This study provides important information on age-, sex- and residency-specific Plasmodium infection rates, parasitaemia and anaemia in the Taabo HDSS where malaria remains the main cause of death. Indeed, the public health significance of malaria calls for concerted efforts to control this mosquito-borne disease. The prevalence of infection was particularly elevated in children below 10 years of age. Males and village residents were at higher risk than females and people living in hamlets or Taabo-Cité. The association between Plasmodium infection and fever, anaemia and splenomegaly, which is a typical feature of heavily endemic areas, demonstrates the severity of the disease. There is, therefore, a pressing need to scale-up control measures in order to reduce the burden of malaria in the Taabo HDSS and Côte d’Ivoire more generally. Further investigations on malaria risk factors will enable a comprehensive overview of the heterogeneities observed within the residence settings and the two genders to come up with setting-specific control interventions.

Abbreviations

ACT:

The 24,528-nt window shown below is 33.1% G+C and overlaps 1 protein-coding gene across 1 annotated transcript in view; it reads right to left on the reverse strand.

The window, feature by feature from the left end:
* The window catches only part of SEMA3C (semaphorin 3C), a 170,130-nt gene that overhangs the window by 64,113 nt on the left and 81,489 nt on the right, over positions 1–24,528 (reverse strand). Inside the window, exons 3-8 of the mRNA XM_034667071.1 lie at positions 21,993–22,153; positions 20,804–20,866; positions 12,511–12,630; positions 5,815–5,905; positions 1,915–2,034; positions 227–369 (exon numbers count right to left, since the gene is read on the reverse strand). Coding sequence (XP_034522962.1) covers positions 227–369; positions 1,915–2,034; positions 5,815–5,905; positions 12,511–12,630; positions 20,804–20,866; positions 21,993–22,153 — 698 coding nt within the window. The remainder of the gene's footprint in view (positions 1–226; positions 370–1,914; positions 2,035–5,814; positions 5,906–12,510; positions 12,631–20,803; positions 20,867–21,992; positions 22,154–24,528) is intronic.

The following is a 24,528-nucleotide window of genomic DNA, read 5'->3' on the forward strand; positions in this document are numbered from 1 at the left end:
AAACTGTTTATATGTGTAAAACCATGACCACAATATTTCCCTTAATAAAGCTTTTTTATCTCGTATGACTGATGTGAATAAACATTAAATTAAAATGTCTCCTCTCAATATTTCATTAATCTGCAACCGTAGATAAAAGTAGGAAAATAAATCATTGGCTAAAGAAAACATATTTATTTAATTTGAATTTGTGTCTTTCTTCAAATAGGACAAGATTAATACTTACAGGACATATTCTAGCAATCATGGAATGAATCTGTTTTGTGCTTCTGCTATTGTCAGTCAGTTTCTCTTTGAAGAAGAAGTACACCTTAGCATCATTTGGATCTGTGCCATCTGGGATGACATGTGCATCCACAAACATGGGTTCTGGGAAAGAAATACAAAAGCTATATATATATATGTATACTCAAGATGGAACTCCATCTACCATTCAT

artemisinin-based combination therapy

CSRS: 

Centre Suisse de Recherches Scientifiques en Côte d’Ivoire

HDSS: 

health and demographic surveillance system

Hb: 

haemoglobin

LLIN: 

long-lasting insecticidal net

OR: 

odds ratio

RDT: 

rapid diagnostic test

SD: 

standard deviation

WBC: 

white blood cell

WHO: 

World Health Organization

Declarations

Authors’ contributions

FKB analysed the data and wrote the initial manuscript. MO, KDS and LGA coordinated the data collection. NB and SK coded the data and supervised the data entry. MN and MT were involved in the collection and examination of samples. BB, JU and EKN designed and supervised the study, and revised the manuscript. All authors read and approved the final manuscript.

Acknowledgements